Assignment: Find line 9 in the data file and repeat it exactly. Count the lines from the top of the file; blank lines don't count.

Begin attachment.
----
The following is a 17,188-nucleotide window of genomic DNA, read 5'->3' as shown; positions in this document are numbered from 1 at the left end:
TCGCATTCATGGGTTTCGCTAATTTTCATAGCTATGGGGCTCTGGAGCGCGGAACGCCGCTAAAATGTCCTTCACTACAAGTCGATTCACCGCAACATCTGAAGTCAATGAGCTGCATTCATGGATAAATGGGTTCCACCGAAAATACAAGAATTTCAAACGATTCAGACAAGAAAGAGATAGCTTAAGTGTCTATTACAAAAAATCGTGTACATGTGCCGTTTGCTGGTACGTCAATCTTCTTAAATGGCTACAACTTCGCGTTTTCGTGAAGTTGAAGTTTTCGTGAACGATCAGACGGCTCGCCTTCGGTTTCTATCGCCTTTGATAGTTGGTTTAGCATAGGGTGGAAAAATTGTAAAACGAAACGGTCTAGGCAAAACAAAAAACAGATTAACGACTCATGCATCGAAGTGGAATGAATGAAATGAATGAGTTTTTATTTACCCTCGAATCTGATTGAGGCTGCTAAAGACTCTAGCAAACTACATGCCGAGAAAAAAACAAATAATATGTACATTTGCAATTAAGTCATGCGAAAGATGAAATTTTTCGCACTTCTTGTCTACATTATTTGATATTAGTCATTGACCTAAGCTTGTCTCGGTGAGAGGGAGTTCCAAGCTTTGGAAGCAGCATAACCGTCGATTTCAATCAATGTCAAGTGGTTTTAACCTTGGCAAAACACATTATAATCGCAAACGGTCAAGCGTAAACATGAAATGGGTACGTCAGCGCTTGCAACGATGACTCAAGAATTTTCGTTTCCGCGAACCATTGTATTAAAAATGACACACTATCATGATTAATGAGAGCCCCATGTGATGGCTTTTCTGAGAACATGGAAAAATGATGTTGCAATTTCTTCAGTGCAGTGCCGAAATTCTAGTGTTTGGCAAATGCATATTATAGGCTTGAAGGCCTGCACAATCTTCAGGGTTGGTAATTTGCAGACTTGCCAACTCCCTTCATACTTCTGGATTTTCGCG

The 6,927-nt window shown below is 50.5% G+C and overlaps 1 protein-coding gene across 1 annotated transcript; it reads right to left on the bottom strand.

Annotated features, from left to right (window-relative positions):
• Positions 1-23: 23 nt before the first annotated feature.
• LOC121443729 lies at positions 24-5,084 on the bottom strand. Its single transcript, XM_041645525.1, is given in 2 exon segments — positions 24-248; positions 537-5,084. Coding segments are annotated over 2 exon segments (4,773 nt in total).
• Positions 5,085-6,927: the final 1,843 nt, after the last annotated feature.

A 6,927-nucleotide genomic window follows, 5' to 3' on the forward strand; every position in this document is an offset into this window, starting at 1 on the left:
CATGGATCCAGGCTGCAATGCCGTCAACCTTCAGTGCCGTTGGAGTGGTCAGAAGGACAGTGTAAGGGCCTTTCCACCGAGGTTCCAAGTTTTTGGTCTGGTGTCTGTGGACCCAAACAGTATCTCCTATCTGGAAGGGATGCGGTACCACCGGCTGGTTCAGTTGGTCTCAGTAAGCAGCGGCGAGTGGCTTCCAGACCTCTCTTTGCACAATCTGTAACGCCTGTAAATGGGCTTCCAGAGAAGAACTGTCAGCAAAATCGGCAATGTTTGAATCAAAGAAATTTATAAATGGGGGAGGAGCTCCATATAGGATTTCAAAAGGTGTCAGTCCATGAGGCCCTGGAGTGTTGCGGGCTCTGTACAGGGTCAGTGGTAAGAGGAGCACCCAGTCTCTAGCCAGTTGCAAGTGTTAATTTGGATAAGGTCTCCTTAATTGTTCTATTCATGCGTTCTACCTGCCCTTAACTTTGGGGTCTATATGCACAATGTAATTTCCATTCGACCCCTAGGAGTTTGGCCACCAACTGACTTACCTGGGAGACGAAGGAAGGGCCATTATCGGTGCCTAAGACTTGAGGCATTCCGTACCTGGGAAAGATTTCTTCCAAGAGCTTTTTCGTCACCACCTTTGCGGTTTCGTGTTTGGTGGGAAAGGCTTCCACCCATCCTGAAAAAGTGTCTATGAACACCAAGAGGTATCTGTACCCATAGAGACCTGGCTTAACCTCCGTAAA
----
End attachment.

CATGGATCCAGGCTGCAATGCCGTCAACCTTCAGTGCCGTTGGAGTGGTCAGAAGGACAGTGTAAGGGCCTTTCCACCGAGGTTCCAAGTTTTTGGTCTGGTGTCTGTGGACCCAAACAGTATCTCCTATCTGGAAGGGATGCGGTACCACCGGCTGGTTCAGTTGGTCTCAGTAAGCAGCGGCGAGTGGCTTCCAGACCTCTCTTTGCACAATCTGTAACGCCTGTAAATGGGCTTCCAGAGAAGAACTGTCAGCAAAATCGGCAATGTTTGAATCAAAGAAATTTATAAATGGGGGAGGAGCTCCATATAGGATTTCAAAAGGTGTCAGTCCATGAGGCCCTGGAGTGTTGCGGGCTCTGTACAGGGTCAGTGGTAAGAGGAGCACCCAGTCTCTAGCCAGTTGCAAGTGTTAATTTGGATAAGGTCTCCTTAATTGTTCTATTCATGCGTTCTACCTGCCCTTAACTTTGGGGTCTATATGCACAATGTAATTTCCATTCGACCCCTAGGAGTTTGGCCACCAACTGACTTACCTGGGAGACGAAGGAAGGGCCATTATCGGTGCCTAAGACTTGAGGCATTCCGTACCTGGGAAAGATTTCTTCCAAGAGCTTTTTCGTCACCACCTTTGCGGTTTCGTGTTTGGTGGGAAAGGCTTCCACCCATCCTGAAAAAGTGTCTATGAACACCAAGAGGTATCTGTACCCATAGAGACCTGGCTTAACCTCCGTAAA